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Largest Ever Human Family Tree Constructed, Eases Search for Ancestry and Migration

Researchers have used genetics to create the largest ever family tree, thus making it possible to find out the distant ancestors and where they lived along with their relationship with those alive today.
Largest Ever Human Family Tree Constructed, Eases Search for Ancestry and Migration

Image Courtesy: CNN. Image depicts the estimated geographical locations of human ancestors.

With the advent of a new era of molecular biology, especially genetics, the past decades have witnessed incredible development in deciphering enormous amounts of species' genetic architecture. Human genetic make-up, including people from both past and modern, has also been revealed widely. The DNA, which is the genetic material that humans possess, having the information of the species can now be sequenced regularly. In this process, we have enormous genetic information about ourselves today.

While genetic information is crucial in numerous medical treatment paradigm, they are also used to reveal the family tree, which, in other words, goes back to trace the family history of individuals. What about constructing a family tree of the entire humanity? Is it possible or simply a wild imagination? The obvious purpose that this kind of exercise would fulfil is to find out who is related to whom and who has migrated from where and when.

A study published in Science on February 25 hopes to make it a reality. Researchers have used genetics and created the largest ever family tree, making it possible to find out the distant ancestors and where they lived along with their relationship with those alive today.

The study was conducted by a team from the Big Data Institute of Oxford University. The team of researchers combined a variety of human genomes from various sources, including genomes from both ancient and modern people. Worth mentioning at this point is that the genome roughly signifies the complete set of genes of an individual and thus is the genetic signature. The genes are the DNA molecule segments with the code (instruction) for making proteins.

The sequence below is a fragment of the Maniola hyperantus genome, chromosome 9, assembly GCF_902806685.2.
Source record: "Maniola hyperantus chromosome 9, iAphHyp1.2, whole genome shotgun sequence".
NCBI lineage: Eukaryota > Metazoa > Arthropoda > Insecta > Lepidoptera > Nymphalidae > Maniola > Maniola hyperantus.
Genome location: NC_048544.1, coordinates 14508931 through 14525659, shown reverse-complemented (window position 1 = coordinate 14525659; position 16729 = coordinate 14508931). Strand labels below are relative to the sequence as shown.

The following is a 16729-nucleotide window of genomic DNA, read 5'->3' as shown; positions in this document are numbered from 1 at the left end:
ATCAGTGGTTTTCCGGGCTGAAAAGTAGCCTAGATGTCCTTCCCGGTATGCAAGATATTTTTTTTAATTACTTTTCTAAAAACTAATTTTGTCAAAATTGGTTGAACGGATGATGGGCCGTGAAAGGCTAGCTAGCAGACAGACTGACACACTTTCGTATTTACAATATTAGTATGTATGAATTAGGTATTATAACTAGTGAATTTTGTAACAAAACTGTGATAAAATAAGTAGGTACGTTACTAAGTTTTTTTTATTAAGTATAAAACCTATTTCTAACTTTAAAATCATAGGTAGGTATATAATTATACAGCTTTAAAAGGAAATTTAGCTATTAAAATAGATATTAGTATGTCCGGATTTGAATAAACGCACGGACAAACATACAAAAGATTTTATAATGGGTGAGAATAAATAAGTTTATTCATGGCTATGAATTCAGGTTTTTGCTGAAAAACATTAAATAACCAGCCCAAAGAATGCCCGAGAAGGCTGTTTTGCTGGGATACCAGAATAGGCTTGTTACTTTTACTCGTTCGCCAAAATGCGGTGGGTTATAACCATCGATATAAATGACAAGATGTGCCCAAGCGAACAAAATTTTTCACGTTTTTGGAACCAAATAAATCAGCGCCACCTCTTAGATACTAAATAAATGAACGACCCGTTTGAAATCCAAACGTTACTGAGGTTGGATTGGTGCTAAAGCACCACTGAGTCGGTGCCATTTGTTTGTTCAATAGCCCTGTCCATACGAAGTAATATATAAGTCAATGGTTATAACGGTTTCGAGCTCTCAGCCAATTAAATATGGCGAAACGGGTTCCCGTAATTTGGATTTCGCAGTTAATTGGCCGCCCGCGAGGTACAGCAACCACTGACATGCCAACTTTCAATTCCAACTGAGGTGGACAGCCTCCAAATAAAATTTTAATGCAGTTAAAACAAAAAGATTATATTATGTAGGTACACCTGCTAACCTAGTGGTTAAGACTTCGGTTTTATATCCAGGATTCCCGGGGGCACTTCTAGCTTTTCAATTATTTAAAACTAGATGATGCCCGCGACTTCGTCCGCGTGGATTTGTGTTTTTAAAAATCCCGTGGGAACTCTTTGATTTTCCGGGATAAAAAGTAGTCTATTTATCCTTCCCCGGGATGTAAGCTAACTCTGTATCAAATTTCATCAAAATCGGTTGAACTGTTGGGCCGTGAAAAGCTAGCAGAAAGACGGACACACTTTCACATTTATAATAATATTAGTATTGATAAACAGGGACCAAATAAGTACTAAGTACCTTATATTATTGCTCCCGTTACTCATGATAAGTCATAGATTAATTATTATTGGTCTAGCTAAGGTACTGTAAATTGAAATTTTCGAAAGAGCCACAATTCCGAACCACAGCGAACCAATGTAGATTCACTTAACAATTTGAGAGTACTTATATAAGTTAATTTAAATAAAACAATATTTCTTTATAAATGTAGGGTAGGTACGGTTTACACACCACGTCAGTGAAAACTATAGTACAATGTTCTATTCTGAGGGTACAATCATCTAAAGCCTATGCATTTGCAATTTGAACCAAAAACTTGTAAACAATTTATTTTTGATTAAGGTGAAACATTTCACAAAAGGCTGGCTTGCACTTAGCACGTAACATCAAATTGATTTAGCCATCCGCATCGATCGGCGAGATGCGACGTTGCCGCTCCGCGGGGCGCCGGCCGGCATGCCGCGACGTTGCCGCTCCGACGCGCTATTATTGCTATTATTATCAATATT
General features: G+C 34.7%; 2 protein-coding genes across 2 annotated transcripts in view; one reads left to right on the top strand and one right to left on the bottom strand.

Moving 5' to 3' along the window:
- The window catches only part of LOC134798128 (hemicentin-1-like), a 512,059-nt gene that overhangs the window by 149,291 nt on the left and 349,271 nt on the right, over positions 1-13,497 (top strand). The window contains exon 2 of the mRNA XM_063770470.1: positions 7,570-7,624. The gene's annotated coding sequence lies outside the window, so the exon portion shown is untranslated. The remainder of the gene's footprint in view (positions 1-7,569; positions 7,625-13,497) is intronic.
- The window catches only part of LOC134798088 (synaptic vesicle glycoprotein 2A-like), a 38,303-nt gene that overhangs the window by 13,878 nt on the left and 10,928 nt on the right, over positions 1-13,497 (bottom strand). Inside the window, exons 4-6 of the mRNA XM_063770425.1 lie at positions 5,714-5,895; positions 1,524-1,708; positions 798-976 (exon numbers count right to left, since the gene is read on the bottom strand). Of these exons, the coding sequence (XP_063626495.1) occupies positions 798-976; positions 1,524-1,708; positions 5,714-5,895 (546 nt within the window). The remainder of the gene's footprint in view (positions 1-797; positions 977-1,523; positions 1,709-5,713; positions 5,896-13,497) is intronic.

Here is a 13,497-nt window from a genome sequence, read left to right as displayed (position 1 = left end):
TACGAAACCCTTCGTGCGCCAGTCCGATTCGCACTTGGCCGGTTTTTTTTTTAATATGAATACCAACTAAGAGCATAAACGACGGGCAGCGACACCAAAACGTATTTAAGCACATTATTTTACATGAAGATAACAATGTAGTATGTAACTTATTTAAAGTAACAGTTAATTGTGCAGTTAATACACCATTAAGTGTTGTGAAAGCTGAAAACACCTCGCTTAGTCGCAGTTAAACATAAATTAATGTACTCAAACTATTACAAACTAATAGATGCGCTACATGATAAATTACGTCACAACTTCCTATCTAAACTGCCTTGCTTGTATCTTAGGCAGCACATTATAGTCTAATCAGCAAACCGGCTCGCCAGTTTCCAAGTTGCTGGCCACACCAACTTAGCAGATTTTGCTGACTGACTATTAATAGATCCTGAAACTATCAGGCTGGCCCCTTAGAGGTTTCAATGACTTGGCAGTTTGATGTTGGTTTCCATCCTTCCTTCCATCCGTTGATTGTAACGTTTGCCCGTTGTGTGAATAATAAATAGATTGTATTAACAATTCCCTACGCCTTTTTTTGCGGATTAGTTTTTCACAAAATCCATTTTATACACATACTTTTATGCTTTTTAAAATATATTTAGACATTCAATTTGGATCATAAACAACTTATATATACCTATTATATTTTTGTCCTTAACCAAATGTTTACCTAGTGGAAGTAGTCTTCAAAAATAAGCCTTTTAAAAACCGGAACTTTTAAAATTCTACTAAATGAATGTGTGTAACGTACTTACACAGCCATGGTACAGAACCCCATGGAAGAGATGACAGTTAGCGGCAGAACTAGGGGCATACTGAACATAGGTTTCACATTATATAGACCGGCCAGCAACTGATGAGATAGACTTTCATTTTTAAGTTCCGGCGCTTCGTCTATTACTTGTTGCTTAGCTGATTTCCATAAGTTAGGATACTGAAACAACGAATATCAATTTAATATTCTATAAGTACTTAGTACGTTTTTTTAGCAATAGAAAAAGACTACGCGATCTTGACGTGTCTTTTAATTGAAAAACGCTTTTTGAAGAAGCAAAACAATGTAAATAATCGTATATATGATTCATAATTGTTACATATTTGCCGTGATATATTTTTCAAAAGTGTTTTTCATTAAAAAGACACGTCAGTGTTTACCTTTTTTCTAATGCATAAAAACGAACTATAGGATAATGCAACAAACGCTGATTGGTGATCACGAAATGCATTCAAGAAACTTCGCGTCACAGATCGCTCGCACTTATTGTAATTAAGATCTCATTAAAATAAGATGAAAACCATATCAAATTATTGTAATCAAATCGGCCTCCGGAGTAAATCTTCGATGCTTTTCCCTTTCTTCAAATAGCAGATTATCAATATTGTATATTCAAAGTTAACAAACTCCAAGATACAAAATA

Wilder Wohns, the lead author of the study, comments on the findings, said—“Just as a family tree shows how an individual is related to their parents or siblings, genetic genealogy reveals which genes are shared between two individuals. It can show which points in the human genome individuals share genes and differ.”

“Simply put, what we did was we created the largest human family tree ever. We have a single genealogy that traces the ancestry of all of humanity and shows how we're all related to each other today,”—he added.

The resource implies that whoever has access to their own genetic information can now figure out how they have carried specific genes and when their ancestors moved to a particular place. In the words of Wohns, it is like reading the entire story of human history written in the genes.

The researchers clubbed the data of gene sequences of 3609 people belonging to 215 populations. Notably, some of the genes date back to 1,00,000 years ago. They used several databases that store the gene sequences. The team developed an algorithm to integrate ancient and modern genetic data by combining the genome sequences. "That was one of our biggest innovations",—Wohns commented. This allowed them to build the structure of what they described as a "human gene genealogy", which has been discussed theoretically for around 30 years.

The study only confirmed the understanding that most human evolution took place in Africa. Almost 70,000 years ago, a large movement out of the continent took place. Eventually, modern humans reached nooks and corners of the world. However, the data also hints towards potentially unknown migrations in the past. "There is some evidence that human ancestors were in North America earlier than previously thought, although further research would be needed to reveal unknown migrations”— Wohns commented giving an example of the unknown migrations.

However, the method developed in the study can also apply to other species like orangutans or even bacteria, and it could also be beneficial in medical sciences, according to experts.

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